Second term fears

So what can we expect during Andrew Cuomo’s second term? First of all, there will certainly be a wholesale changing of the guard. Cuomo is a demanding boss and working for him for four years couldn’t be easy. He is a tough guy and is known to “ping” people at all hours of the day or night. He gets ideas and he wants his people to react to them. There is some evidence that, like many powerful rulers, he doesn’t want the reaction to those ideas to be adversarial. It is tough to have a boss who doesn’t really want to hear from those around him when he has what he considers a good idea. I can’t tell you the number of times I have had what I thought was a good idea, only to hear from my colleagues why the idea stinks.

Cuomo’s finest moment came when he instigated and argued for the New York SAFE Act. That came after the terrible tragedy in Sandy Hook, Connecticut when all those beautiful children were massacred. Cuomo had the courage to do what he thought was right, for which he received terrible criticism, particularly among some upstate gun owners. Using his famous no-holds-barred negotiating techniques, Cuomo spent some of his political capital to get several upstate Republican legislators to go along with his gun control bill. They later suffered the consequences for having done so but Cuomo buttressed his reputation for “getting things done.” Perhaps because of his aggressiveness and his penchant for reacting to events, he ended up with an election victory that was way behind his electoral margin in his first election for governor. Almost certainly, there were people around him who knew what the SAFE Act would cost him but when you are dealing with Andrew and his tough-as-nails, take-no-prisoners Chief of Staff, Larry Schwartz, it is best to be circumspect.

As my Aunt Ruth, a respected political scientist used to say, “Everyone should have a tour in government.” What she meant by that was that to really understand the way in which government works, you should spend some time in the trenches. When you are done, you can use the knowledge you gained to either help you in the classroom, teaching, or, as we now say, “monetizing” the connections you made in government to help you later, be it in a law practice or as a lobbyist.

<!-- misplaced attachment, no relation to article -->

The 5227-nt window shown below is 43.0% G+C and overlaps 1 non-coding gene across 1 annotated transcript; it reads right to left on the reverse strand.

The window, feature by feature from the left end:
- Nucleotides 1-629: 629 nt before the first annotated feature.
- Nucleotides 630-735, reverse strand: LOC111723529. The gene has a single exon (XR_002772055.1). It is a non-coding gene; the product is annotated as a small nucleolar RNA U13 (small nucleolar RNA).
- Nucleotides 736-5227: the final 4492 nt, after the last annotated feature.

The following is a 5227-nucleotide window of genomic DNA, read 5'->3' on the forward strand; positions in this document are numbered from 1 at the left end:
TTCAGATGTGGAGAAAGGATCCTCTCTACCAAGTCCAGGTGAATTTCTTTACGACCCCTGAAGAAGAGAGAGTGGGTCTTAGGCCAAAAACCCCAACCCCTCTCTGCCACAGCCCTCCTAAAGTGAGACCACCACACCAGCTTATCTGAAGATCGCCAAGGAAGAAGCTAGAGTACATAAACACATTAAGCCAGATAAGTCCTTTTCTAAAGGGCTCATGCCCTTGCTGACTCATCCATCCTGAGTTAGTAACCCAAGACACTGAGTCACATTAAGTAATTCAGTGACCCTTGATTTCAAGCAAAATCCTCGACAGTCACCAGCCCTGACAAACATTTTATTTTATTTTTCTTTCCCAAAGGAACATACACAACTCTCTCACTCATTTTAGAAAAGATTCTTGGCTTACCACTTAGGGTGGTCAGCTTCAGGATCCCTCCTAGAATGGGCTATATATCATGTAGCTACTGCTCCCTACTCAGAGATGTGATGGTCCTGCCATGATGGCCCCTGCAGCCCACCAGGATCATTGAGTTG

The problem, of course, is that if you are exhausted after, let’s say, four years, and want to get out from under an autocratic and demanding boss, you have to do so with the guy’s blessing. Anyone hiring someone leaving the second floor where the governor sits will surely check the status of that individual. If he or she gets less than a clean bill of health, what’s the advantage to be gained by making the hire?

Knowing this, who among his staff would have the courage to tell the governor what he doesn’t want to hear? Take the ill-fated Moreland Act Commission. It was a millstone around Cuomo’s neck. Is it really possible that nobody on his staff had the foresight to see what was coming? If you set up a crime fighting commission and then put a stop to its work just when it is getting somewhere, you have got to know that there will be terrible consequences. Someone should have seen that locomotive coming down the track and warned him. Or take the clear decision by the governor to help keep the Republicans in control of the Senate when he pledged to do the opposite. Someone on the second floor surely knew that people would not be that stupid and would understand what he was up to. Some reader will probably say, “Well, he won a second term, didn’t he?” The answer, of course, is yes. Richard Nixon won a second term, too.

Originally published in the Legislative Gazette, 11/10/14
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